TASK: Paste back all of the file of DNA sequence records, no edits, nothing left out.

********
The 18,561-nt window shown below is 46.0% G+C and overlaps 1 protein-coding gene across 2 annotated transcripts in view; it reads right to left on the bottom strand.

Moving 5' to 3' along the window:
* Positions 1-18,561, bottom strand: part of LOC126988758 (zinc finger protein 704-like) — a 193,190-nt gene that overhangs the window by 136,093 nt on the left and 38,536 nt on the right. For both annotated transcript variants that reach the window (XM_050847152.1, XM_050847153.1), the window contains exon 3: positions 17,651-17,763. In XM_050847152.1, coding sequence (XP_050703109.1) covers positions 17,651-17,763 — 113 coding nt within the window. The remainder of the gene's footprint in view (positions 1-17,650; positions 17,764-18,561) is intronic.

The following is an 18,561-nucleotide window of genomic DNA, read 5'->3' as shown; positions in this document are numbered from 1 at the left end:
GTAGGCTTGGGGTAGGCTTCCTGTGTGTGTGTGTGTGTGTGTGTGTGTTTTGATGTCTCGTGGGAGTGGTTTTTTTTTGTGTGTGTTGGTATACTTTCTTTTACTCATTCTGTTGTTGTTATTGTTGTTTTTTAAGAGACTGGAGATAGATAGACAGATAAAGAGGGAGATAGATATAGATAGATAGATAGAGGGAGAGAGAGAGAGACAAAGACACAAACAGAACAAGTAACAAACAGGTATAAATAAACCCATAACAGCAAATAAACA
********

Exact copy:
The 18,561-nt window shown below is 46.0% G+C and overlaps 1 protein-coding gene across 2 annotated transcripts in view; it reads right to left on the bottom strand.

Moving 5' to 3' along the window:
* Positions 1-18,561, bottom strand: part of LOC126988758 (zinc finger protein 704-like) — a 193,190-nt gene that overhangs the window by 136,093 nt on the left and 38,536 nt on the right. For both annotated transcript variants that reach the window (XM_050847152.1, XM_050847153.1), the window contains exon 3: positions 17,651-17,763. In XM_050847152.1, coding sequence (XP_050703109.1) covers positions 17,651-17,763 — 113 coding nt within the window. The remainder of the gene's footprint in view (positions 1-17,650; positions 17,764-18,561) is intronic.

The following is an 18,561-nucleotide window of genomic DNA, read 5'->3' as shown; positions in this document are numbered from 1 at the left end:
GTAGGCTTGGGGTAGGCTTCCTGTGTGTGTGTGTGTGTGTGTGTGTGTTTTGATGTCTCGTGGGAGTGGTTTTTTTTTGTGTGTGTTGGTATACTTTCTTTTACTCATTCTGTTGTTGTTATTGTTGTTTTTTAAGAGACTGGAGATAGATAGACAGATAAAGAGGGAGATAGATATAGATAGATAGATAGAGGGAGAGAGAGAGAGACAAAGACACAAACAGAACAAGTAACAAACAGGTATAAATAAACCCATAACAGCAAATAAACA